Getting an engineering degree doesn't provide you with all the answers - but it trains you how to find them.
When I was in college at Bucknell University and finally chose electrical engineering, I thought it would narrow down what type of job I would be doing for the rest of my working career. I soon came to realize that electrical engineering could be a gateway into almost any field, and I found that overwhelming. And I found that getting an engineering degree doesn't provide you with all the answers -- but it trains you how to find them.
I really enjoyed connecting circuits and blowing up resistors -- the smell lingers with me still. However, I realized that R&D is not my passion. It took me a while to find a job in which my electrical engineering degree was critical and yet didn't involve R&D work. (I was never told there are jobs that require engineering degrees that don’t involve working in R&D. During my undergraduate career, it was unheard of.) Having an electrical engineering degree and not working in R&D was almost sacrilegious, yet many of those jobs are just as critical to the success of projects and technical companies.
One of those jobs is technical marketing, and that is where I found my first job out of college. It was a perfect fit for my inner geek (after all you can’t spell geek without “EE”) and outgoing social nature.
I soon realized that without marketing, the products R&D engineers create will stay on the shelves or become expensive doorstops. If no one knows what products we have or how cool they are, no one will want them, and, without sales, companies die. In fact, my personal view is that this is where most startup companies fail (feel free to post a comment and disagree). Many startups have a great idea, spend the majority of their funding on R&D, and skimp on the marketing. When no one knows about their products, they don’t make enough sales, and then their companies fail.
But startups are another conversation. Today I want to talk more about technical marketing and the challenges of creating messages that resonate with R&D engineers.
First, as a technical marketing engineer (TME) or product marketing engineer (PME), you have to work with your R&D team to fully understand the products your company is creating. More often than not, PMEs are involved in creating the requirements for the products based on customer demand and future technical trends. As R&D is working tirelessly on new designs and features, the PMEs work to ensure that the web pages, advertising, promotions, literature, articles, and press are ready when the product launches. However, many times they can’t do this alone, especially if their company is creating products for other engineers. As a test-and-measurement vendor, the company I work for, Agilent Technologies, understands this all too well.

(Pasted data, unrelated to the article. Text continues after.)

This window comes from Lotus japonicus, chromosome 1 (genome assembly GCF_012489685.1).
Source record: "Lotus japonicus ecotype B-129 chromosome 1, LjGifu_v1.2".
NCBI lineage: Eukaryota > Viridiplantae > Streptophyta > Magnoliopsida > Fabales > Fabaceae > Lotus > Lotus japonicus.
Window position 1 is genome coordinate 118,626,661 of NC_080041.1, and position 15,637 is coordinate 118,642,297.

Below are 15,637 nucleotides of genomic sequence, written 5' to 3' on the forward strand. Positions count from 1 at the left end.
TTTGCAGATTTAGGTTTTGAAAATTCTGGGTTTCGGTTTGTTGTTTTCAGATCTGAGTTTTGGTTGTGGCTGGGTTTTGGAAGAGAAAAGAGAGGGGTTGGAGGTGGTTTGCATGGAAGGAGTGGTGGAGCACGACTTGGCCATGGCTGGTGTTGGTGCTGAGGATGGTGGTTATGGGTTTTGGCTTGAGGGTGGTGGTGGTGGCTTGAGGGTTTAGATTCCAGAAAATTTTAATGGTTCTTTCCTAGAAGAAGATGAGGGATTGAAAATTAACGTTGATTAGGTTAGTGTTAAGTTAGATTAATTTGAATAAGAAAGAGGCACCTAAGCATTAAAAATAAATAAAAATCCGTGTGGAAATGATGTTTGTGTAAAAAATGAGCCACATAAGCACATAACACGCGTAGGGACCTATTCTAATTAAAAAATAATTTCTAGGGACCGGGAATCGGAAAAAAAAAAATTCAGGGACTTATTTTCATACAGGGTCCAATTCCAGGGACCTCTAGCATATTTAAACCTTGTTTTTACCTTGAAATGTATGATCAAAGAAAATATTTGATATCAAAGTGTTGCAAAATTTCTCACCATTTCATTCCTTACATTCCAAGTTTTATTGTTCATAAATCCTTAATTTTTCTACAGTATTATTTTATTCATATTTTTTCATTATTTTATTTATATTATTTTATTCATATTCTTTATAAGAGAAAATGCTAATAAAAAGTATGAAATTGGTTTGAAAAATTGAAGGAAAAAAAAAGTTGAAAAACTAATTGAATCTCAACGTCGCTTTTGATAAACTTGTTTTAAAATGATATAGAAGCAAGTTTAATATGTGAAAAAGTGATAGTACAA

Marketing products to the general public usually involves alcohol, sex, or animals (hopefully, not all three). The next time you watch TV, see how many commercials employ one of these tactics. Very rarely do these same tactics work when you are promoting the next spectrum analyzer or oscilloscope to R&D engineers -- although the images that come to mind if we were to try this make me chuckle.
When I’m working on creating the next new product video or literature to be shown to our end customers, I need to tap into the deep knowledge at our company to promote the “wow” features of our products compared to our competition. Trying to capture the interest of highly technical and very busy engineers who are experts in their respective fields can be challenging to say the least. This becomes especially challenging when they need to be aligned around a common outbound marketing message.
As a TME, my unofficial title is “Cat Herder.” Each of the technical experts I rely on has knowledge in a particular field or aspect of a solution that our customers need to understand. Our customers love when our technical experts and R&D engineers visit them to talk about their area of expertise. My job is to extract that knowledge in the factory and put it in a condensed format for our customers.
Each of these experts has "cat" tendencies. They are independent, hard to get a hold of, love new toys, and want me to make their life as easy as possible. If I ask them to review a 15-page technical overview, it will most likely never get done. However, if I can tell them the two or three key places I want them to review and send it in email, I’ll get a response in 15 minutes. Then again, each one of my technical experts has his or her own quirks and preferences -- like any good cat.
In order to mine the information that I really need from them, I need to take into account their personal preferences. One of my colleagues only responds to text messages, another prefers voicemail, and yet another email. It frustrates some PMEs to no end that they have to coax, plead, and bribe people to glean the information they need. I personally think they aren’t cut out to be cat herders, as I am. It’s a rough job trying to keep track of, and work with, technical cats, but I wouldn’t have it any other way.
A colleague of mine shared this video with me about herding cats, and I laugh because it feels like my daily routine. You might have already seen it, but if you have two minutes to spare, it is worth seeing again. Enjoy!